U.S. Secretary of State Antony Blinken suggested Russian indications of a pullback could be an attempt by Moscow to “deceive people and deflect attention.”
It wouldn’t be the first time. In the tense buildup to the invasion, the Russian military announced some units were loading equipment onto rail cars and preparing to return to their home bases after completing exercises. At the time, Putin was signaling interest in diplomacy. But 10 days later, Russia launched its invasion.
Western officials say Moscow is now reinforcing troops in the Donbas in a bid to encircle Ukraine’s forces. And Russia’s deadly siege in the south continues, with civilians trapped in the ruins of Mariupol and other devastated cities. The latest satellite imagery from commercial provider Maxar Technologies showed hundreds of people waiting outside a grocery store amid reports of food and water shortages.
“There is what Russia says and there is what Russia does, and we’re focused on the latter,” Blinken said in Morocco. “And what Russia is doing is the continued brutalization of Ukraine.”
Even as negotiators gathered, Russian President Vladimir Putin’s forces blasted a gaping hole in a nine-story government administration building in a strike on the southern port city of Mykolaiv, killing at least 12 people, emergency authorities said. The search for more bodies in the rubble continued.
“It’s terrible. They waited for people to go to work” before striking the building, said regional governor Vitaliy Kim. “I overslept. I’m lucky.”
Pentagon spokesman John Kirby said the U.S. has detected small numbers of Russian ground forces moving away from the Kyiv area, but it appeared to be a repositioning of forces, “not a real withdrawal.”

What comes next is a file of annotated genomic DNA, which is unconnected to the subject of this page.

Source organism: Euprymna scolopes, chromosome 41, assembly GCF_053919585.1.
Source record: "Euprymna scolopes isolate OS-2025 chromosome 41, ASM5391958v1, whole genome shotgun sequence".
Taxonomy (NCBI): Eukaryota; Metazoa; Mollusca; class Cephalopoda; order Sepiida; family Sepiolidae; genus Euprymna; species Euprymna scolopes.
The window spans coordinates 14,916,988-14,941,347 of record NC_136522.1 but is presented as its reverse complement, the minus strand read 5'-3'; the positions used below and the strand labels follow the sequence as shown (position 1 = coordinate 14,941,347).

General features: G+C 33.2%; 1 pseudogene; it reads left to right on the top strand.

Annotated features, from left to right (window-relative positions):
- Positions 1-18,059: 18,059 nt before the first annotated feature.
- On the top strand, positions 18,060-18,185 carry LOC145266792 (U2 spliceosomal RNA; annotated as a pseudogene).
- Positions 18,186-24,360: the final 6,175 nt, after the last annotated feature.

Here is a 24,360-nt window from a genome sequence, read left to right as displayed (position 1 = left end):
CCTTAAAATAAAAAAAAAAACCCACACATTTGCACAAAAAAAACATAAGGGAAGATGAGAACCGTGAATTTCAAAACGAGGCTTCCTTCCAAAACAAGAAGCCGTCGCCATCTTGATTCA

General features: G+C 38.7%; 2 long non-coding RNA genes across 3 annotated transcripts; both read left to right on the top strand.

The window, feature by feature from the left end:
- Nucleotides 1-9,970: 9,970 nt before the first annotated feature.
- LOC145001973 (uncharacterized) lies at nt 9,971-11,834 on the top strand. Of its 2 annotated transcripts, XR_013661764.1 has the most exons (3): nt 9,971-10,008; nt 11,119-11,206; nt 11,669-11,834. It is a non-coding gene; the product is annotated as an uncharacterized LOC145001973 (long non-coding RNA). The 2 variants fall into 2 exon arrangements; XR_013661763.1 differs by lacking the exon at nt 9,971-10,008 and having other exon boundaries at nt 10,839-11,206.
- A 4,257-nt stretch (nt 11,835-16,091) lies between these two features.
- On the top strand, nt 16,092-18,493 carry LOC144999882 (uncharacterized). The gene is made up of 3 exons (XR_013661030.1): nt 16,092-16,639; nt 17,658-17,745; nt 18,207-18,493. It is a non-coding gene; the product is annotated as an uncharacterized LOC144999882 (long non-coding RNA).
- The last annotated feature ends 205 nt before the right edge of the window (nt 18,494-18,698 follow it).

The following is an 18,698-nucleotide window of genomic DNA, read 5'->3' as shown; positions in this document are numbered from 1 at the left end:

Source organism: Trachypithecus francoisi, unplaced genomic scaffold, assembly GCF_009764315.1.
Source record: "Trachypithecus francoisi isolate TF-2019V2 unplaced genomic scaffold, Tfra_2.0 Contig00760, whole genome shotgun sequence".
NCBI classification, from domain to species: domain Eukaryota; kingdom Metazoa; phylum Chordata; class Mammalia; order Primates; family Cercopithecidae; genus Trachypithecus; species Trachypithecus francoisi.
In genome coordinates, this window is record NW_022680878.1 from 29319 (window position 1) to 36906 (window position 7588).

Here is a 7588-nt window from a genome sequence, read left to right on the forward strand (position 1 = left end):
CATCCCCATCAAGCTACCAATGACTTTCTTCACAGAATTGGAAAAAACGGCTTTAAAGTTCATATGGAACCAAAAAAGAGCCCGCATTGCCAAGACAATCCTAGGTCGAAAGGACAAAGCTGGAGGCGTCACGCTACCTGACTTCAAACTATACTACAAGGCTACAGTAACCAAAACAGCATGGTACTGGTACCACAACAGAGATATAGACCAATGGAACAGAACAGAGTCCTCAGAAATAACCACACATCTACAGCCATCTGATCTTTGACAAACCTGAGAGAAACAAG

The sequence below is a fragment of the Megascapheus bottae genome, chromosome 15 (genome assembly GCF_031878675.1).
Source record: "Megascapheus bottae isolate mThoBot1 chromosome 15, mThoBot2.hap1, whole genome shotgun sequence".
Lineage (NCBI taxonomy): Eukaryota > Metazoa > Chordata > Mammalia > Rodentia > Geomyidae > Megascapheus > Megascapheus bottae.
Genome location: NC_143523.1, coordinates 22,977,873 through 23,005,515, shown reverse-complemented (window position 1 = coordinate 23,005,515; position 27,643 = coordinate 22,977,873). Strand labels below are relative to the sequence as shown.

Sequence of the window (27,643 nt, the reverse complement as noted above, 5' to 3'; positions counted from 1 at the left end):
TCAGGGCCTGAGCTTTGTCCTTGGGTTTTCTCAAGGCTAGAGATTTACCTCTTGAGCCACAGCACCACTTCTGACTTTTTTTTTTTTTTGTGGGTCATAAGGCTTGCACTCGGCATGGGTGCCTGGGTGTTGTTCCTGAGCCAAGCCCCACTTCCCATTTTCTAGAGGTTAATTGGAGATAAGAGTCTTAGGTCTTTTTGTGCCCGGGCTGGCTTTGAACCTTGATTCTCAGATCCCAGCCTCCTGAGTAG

He said it was too soon to say how extensive the Russian movements may be or where the troops will be repositioned.
“It does not mean the threat to Kyiv is over,” Kirby said. “They can still inflict massive brutality on the country, including on Kyiv.”
The meeting in Istanbul was the first time negotiators from Russia and Ukraine talked face-to-face in two weeks. Earlier talks were held in person in Belarus or by video.
Among other things, the Kremlin has demanded all along that Ukraine drop any hope of joining NATO.
Ukraine’s delegation offered a detailed framework for a peace deal under which a neutral Ukraine’s security would be guaranteed by a group of third countries, including the U.S., Britain, France, Turkey, China and Poland, in an arrangement similar to NATO’s “an attack on one is an attack on all” principle.
Ukraine said it would also be willing to hold talks over a 15-year period on the future of the Crimean Peninsula, seized by Russia in 2014.
Vladimir Medinsky, head of the Russian delegation, said on Russian TV that the Ukrainian proposals are a “step to meet us halfway, a clearly positive fact.”
He cautioned that the parties are still far from reaching an agreement, but said: “We know now how to move further toward compromise. We aren’t just marking time in talks.”
Karmanau reported from Lviv, Ukraine. Associated Press journalists around the world contributed to this report.